Innovative ideas for improving education in developing countries

I’ve been a long time supporter of One Laptop Per Child and Sugarlabs, but there are some other quite interesting innovations that I thought some of our readers may be interested in hearing about. I’ve just picked a couple to write about.

Keepod

This idea is based on reusing old computers and giving each child a USB drive with their own computing environment whilst sharing a computer.

It’s an Android based Operating System which allows the student to get the best apps from the marketplace for their education or other uses.

Read the BBC article about Keepod in Nairobi.

Raspberry Pi

The idea behind Raspberry Pi is that you reuse a computer monitor or TV and a keyboard and a mouse to plug into a credit card sized computer (the Raspberry Pi) so that students can explore computing and learn how to program in (quite accessible, easy to learn) languages like Scratch and Python.

The Raspberry Pi is also quite a capable computing device, whether students want to use it for web browsing, writing, or watching videos. You can connect peripherals to make things even more exciting.

The Raspberry Pi website is well set out to make it easy for students to learn how to program their Raspberry Pi and for parents and teachers to support learners.

Aakash tablet and the government of India

Datawind invented the Aakash tablet (also known as UbiSlate) in response to an Indian initiative to develop a low cost computing device, similar to OLPC, intended for college students. The tablet was sold to the Ministry of Human Resource Development in India.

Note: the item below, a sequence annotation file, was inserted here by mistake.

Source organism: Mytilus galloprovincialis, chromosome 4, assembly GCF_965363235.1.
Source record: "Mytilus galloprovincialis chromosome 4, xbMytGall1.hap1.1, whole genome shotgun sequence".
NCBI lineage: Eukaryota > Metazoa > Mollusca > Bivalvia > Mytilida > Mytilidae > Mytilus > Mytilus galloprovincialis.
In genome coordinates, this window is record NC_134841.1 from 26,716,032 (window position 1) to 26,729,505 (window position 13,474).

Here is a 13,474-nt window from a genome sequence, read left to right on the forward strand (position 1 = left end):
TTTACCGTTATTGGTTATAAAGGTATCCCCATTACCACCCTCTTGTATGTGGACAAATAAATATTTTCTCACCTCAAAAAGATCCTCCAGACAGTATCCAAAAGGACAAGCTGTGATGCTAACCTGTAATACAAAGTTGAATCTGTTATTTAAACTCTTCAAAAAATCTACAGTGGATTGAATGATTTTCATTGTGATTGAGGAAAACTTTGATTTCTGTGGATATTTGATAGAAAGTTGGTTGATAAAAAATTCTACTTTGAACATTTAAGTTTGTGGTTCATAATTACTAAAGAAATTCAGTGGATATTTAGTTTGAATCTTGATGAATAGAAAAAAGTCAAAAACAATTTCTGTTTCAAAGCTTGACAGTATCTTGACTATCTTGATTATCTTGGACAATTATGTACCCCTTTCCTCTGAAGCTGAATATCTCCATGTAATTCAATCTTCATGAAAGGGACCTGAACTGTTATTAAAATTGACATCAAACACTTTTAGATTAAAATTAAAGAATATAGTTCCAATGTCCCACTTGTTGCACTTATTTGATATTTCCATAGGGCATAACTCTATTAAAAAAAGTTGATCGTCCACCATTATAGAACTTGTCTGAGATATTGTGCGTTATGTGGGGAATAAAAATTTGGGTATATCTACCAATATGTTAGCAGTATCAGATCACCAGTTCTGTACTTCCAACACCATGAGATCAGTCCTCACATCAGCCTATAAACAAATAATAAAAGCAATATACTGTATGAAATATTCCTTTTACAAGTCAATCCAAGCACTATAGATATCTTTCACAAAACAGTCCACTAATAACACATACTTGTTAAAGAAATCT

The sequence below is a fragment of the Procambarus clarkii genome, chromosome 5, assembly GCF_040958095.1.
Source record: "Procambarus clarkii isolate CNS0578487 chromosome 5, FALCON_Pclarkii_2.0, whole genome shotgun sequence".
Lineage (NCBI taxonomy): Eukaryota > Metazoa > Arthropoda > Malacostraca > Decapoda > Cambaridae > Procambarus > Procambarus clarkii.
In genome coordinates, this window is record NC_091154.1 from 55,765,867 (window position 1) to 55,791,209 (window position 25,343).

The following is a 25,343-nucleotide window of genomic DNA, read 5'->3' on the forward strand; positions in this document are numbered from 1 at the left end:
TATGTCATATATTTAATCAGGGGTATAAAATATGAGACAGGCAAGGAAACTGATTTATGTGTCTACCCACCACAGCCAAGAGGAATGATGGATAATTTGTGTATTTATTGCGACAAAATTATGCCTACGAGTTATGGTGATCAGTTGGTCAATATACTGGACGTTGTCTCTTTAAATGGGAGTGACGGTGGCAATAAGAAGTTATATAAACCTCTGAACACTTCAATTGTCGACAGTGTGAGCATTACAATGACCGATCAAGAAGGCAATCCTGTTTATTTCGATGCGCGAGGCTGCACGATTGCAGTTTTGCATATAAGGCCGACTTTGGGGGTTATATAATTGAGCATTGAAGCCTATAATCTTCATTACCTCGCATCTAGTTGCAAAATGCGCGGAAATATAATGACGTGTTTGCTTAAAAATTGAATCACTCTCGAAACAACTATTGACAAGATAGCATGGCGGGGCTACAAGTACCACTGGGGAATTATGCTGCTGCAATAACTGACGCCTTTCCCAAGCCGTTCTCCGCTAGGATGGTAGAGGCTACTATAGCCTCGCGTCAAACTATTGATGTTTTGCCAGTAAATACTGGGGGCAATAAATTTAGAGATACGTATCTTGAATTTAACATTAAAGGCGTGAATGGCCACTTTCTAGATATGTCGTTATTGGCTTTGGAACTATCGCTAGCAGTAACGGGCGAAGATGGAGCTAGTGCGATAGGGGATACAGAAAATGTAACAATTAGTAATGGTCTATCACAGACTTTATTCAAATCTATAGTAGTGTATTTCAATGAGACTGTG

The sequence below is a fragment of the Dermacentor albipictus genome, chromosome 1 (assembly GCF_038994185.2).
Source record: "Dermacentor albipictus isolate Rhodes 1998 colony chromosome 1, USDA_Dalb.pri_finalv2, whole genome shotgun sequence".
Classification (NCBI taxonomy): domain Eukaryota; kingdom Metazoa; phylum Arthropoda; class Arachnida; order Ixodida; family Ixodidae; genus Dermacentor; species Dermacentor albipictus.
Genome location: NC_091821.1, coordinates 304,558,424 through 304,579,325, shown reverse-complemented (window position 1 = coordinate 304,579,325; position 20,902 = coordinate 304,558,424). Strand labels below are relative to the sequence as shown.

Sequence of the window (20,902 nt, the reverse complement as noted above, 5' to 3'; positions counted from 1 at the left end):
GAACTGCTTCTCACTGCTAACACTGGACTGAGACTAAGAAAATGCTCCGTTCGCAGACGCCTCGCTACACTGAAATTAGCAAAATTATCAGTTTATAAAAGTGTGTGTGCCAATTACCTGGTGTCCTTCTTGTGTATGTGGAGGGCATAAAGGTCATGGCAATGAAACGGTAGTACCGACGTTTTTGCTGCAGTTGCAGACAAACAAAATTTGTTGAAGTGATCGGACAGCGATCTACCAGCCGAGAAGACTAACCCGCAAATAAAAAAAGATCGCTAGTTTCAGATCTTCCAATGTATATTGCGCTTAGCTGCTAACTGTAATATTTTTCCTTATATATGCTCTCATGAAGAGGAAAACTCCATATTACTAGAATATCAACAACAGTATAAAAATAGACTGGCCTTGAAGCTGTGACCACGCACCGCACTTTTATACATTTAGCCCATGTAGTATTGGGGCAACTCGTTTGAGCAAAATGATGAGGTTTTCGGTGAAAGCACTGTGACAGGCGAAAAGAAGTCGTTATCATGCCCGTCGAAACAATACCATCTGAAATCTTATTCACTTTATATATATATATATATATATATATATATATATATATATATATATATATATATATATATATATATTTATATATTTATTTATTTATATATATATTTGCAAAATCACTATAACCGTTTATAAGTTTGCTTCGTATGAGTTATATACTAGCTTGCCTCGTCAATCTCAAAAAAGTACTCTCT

School in the cloud

Sugata Mitra, renowned for his “hole in the wall” experiment, wanted to build a school in the cloud that utilised what he learned in his granny cloud (students are encouraged by a “grandmother” which enables them to learn what they need and motivates them to find what interests them) and SOLE (self organised learning environments) projects (students work in groups, and use the internet to access educational support). His first cloud school opened this year in India.

Do you know of an initiative that our readers might like to hear about? Please feel free to add in the comments.


Source: Tabitha’s WordPress Blog

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Tabitha Parker

Education design consultant at HRDNZ
I have been working with Stuart and HRDNZ for 10 years, and currently working as an Instructional Designer for Waitemata District Health Board.
I setup a testing community for the One Laptop Per Child project in 2009. I am a founding member of the Manaiakalani hackers, supporting an elearning and literacy strategy across lots of schools in the Tamaki region as part of the Tamaki Transformation Programme.
I am an advocate for Moodle and have been involved in organising the Moodlemoots in New Zealand, speaking and attending moots around the world.
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Tabitha Parker

I have been working with Stuart and HRDNZ for 10 years, and currently working as an Instructional Designer for Waitemata District Health Board. I setup a testing community for the One Laptop Per Child project in 2009. I am a founding member of the Manaiakalani hackers, supporting an elearning and literacy strategy across lots of schools in the Tamaki region as part of the Tamaki Transformation Programme. I am an advocate for Moodle and have been involved in organising the Moodlemoots in New Zealand, speaking and attending moots around the world.

tabitha has 15 posts and counting.See all posts by tabitha

One thought on “Innovative ideas for improving education in developing countries

  • 4th June 2017 at 8:45 am
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    I’m a big fan of the Raspberry Pi, and even have a Moodle site running as a test site on one. OK, it’s slow, and it took a bit of work to optimise the Raspbian Operating System, and it struggles for memory, but it’s a real working Moodle site, on a network, for around $100. Not bad 😉

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